Augusten Burroughs didn't set out to become the new bad boy of American letters when he careened onto the bestseller lists two years ago with Running with Scissors, his hilarious, horrifying account of the world's worst childhood: it just happened, like much of his highly unconventional life to date. Abandoned by his dysfunctional parents to the "care" of his mother's lunatic shrink, his Valium-gobbling patients and the pedophile next door, Burroughs left formal education in the fourth grade, overcame childhood sexual abuse, earned his GED at 17 ("It was like, Spell cat,' " he recalls) and by 19 was a New York advertising writer responsible for $200 million accounts. Unusual events seem to form a static-like cling to Burroughs, leaving him to process them the best way he knows how by writing about them.

There are dark passages indeed to Burroughs' modern-day Horatio Alger tale as depicted in Running and its 12-step sequel, Dry. America may not have been quite prepared for his depiction of addiction, obsession, AIDS and graphic gay sex, but we soldier through the grim stuff for the same reason Burroughs did: in the belief that love and happiness lie just around the next ordeal. He has earned his place alongside such singular dysfunctional hall of famers as Oscar Levant (The Memoirs of an Amnesiac), Frederick Exley (A Fan's Notes) and Jim Carroll (The Basketball Diaries).

So it came as a relief to hear Burroughs' upbeat tone as he spoke by cell phone from the newly paved driveway of the home he and Dennis, his partner of five years, are building in Amherst, Massachusetts, a few blocks from his brother and not far from the unsettling sites of Running with Scissors. It's the very Beaver Cleaver moment that the articulate, engaging Burroughs has been dreaming about most of his life.

"I never had a home, never had a home with a washer and dryer, so this is a first," he says. "These are the days when I'm finding myself in grocery stores, which is something I never did, and that kind of thing fascinates me. I can't tell you how much I love Target and Costco, that kind of culture, because it's something I never felt a part of. I've always felt like a tourist because I have never fit in anywhere."

Burroughs' new beginning is evident throughout Magical Thinking: True Stories, his first collection of funny, edgy essays drawn from a life way less than ordinary. Raise your hand if you've ever been cast in elementary school for a Tang commercial only to be left on the cutting-room floor, drowned a rat in your bathtub, had the roof of your mouth splayed open by a dentist on a routine visit, or had a gay fling with an undertaker in the same viewing room where Rose Kennedy's wake took place.

What keeps us laughing and turning the pages even as we shudder at the thought of these experiences is Burroughs' unflagging humor, relentless optimism and endearingly self-deprecating style. Witness his response when a particularly odiferous street person shows up at a book signing:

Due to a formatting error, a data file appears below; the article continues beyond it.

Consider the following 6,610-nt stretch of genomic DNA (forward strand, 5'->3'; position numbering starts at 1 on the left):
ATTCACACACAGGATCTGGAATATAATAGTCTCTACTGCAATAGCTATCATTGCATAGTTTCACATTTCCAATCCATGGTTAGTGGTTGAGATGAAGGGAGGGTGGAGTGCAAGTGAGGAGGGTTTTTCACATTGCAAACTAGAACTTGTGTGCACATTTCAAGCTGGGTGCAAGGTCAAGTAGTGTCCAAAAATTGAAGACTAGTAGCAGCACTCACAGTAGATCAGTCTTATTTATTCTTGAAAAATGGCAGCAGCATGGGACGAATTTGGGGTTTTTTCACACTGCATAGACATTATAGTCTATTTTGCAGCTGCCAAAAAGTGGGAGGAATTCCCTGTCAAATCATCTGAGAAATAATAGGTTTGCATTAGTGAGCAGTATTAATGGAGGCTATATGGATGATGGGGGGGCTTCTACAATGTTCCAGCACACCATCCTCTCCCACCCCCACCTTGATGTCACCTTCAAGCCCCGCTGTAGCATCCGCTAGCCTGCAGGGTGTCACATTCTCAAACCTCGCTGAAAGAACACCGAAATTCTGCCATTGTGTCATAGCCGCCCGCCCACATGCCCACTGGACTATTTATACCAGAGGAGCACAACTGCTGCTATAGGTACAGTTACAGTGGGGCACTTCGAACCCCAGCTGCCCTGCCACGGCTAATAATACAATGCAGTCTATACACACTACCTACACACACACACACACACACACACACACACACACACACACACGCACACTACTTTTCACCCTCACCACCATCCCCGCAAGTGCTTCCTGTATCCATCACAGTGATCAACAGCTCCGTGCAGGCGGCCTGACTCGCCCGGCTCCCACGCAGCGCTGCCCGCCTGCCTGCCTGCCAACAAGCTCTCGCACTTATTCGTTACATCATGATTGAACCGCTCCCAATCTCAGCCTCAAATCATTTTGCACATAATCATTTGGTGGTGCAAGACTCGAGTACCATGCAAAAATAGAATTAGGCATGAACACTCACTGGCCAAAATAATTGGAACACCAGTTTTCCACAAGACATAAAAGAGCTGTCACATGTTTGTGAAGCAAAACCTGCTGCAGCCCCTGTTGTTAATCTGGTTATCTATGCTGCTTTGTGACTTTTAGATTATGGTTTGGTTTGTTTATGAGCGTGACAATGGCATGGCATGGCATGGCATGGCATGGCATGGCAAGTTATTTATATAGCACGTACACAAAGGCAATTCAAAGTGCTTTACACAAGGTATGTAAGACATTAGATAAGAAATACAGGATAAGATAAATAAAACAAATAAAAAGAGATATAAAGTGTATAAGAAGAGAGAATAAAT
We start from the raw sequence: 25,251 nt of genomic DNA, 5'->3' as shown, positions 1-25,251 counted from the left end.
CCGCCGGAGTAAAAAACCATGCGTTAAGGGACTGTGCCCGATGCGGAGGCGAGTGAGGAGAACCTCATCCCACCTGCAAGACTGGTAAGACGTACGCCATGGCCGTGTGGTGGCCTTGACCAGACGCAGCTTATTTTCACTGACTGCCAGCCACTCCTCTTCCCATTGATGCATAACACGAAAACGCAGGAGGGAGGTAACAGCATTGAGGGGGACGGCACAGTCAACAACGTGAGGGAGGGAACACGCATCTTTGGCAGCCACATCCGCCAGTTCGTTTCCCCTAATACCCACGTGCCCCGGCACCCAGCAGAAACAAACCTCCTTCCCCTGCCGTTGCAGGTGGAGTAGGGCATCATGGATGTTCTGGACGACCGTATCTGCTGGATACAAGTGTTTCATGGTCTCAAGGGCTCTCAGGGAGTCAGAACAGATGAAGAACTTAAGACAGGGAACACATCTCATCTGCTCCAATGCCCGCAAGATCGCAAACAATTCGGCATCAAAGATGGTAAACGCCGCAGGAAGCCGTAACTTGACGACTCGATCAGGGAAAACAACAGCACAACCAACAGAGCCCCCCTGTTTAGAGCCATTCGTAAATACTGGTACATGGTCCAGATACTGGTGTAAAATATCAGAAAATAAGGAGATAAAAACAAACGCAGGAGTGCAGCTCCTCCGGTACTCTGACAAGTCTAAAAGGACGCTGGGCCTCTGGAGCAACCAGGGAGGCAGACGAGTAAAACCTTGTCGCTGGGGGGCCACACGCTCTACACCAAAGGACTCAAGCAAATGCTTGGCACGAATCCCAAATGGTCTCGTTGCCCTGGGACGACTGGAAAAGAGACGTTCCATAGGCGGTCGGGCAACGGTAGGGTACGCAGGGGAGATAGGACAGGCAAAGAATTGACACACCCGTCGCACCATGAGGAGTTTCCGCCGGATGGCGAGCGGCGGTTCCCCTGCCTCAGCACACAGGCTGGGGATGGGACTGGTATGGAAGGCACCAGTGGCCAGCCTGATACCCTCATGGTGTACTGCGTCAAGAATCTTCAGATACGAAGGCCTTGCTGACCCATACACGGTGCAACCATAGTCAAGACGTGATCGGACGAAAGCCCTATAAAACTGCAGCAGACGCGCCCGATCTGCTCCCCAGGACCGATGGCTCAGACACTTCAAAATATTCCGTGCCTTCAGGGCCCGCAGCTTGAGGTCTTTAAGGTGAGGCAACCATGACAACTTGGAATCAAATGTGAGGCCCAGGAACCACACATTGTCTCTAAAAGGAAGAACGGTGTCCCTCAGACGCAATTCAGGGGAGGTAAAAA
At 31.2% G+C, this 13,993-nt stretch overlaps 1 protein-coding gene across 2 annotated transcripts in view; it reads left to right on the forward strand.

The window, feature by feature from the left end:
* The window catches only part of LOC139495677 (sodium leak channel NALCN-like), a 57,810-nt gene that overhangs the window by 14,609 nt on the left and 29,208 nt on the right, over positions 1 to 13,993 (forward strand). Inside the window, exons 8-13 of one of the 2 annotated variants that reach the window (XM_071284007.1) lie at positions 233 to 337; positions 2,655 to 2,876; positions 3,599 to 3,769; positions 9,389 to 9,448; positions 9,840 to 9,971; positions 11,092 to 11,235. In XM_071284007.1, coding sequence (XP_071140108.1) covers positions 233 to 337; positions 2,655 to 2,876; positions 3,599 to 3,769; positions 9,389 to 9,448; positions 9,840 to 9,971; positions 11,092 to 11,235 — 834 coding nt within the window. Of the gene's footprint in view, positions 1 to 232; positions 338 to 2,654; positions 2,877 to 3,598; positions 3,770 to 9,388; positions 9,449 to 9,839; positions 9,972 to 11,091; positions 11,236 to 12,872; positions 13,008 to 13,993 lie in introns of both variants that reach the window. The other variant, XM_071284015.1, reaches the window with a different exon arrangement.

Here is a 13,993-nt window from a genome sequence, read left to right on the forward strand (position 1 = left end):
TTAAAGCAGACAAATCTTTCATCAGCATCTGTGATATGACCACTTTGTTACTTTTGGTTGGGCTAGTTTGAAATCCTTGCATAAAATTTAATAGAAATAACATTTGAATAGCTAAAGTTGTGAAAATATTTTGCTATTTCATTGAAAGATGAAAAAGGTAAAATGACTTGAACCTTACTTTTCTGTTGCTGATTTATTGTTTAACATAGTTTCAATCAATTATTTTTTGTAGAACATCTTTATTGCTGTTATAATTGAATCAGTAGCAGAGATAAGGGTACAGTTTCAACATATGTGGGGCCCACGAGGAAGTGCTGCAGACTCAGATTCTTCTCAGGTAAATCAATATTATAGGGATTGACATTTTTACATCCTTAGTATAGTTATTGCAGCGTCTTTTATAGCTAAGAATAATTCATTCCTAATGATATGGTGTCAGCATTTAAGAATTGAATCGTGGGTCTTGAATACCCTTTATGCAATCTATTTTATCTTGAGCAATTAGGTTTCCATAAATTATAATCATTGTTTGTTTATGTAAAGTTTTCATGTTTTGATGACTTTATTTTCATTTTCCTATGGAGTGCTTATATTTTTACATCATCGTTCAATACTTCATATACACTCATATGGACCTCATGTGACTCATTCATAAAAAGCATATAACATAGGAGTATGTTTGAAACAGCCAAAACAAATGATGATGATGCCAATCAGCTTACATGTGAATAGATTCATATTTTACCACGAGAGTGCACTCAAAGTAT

"But then, look at me. My brain is incorrectly formed, and I'm shaped like a tube. Plus, I'm an alcoholic, a survivor' of childhood sexual abuse, was raised in a cult and have no education. So, really, if you think about it, the only thing that separates me from the guy with the stinky foot and no teeth is a book deal and some cologne."

At 40, Burroughs is free of the stampeding alcoholism that threatened to trample him (see Dry), unchained from the lucrative but unfulfilling world of advertising and involved in a relationship that evens out his eccentricities. His last bout with substances was muscle-enhancing steroids, chronicled here in a chapter called "Roid Rage," that ended with a herniated disc from weightlifting. The fact that he only chews a half a box of nicotine gum a day is almost quaint, considering.

Burroughs says he understands how readers might get the wrong idea about him.

"When people meet me, many times they're very surprised because they expect someone who is kind of wacky with seven piercings and very hip and cool and New York City, and I'm not," he says. "I'm like the guy who prepares your taxes or a dentist. I'm very conservative and boring in a lot of ways." OK, so your accountant doesn't regale you with tales of gay sex. But Burroughs maintains he's not out to shock anybody; he merely presents the details of his admittedly unusual experiences to underscore the universal themes of his writing.

"I think people tend to see the bigger point, which is maybe not fitting in and feeling like you didn't have the childhood that you expected you would have, or that you felt lonely or struggled with drugs and alcohol or just that you were able to achieve your dreams. These are the themes that I personally struggled with."

There is a sense of completion about Magical Thinking (the title is a psychological term for the belief that one exerts more influence over events than one actually has), a sweeping-up that suggests the author may be ready to move beyond his fractured past. Early next year, shooting begins on the film version of Running with Scissors, with Julianne Moore as Burroughs' mother and Jill Clayburgh as the psychiatrist's wife. But for Burroughs, his imperfect past will always be, in the words of Pat Conroy, "a renewable thing."

"I really look at my childhood as being one giant rusty tuna can that I continue to recycle in many different shapes. As a child, I was never drawn toward depraved or extreme situations; I really wanted a normal little childhood. Unfortunately, that's just not what happened. But I ended up having the ability to appreciate this strangeness I found, an ability to use it for something better."

Jay MacDonald urges all families to keep the "fun" in dysfunctional.

 

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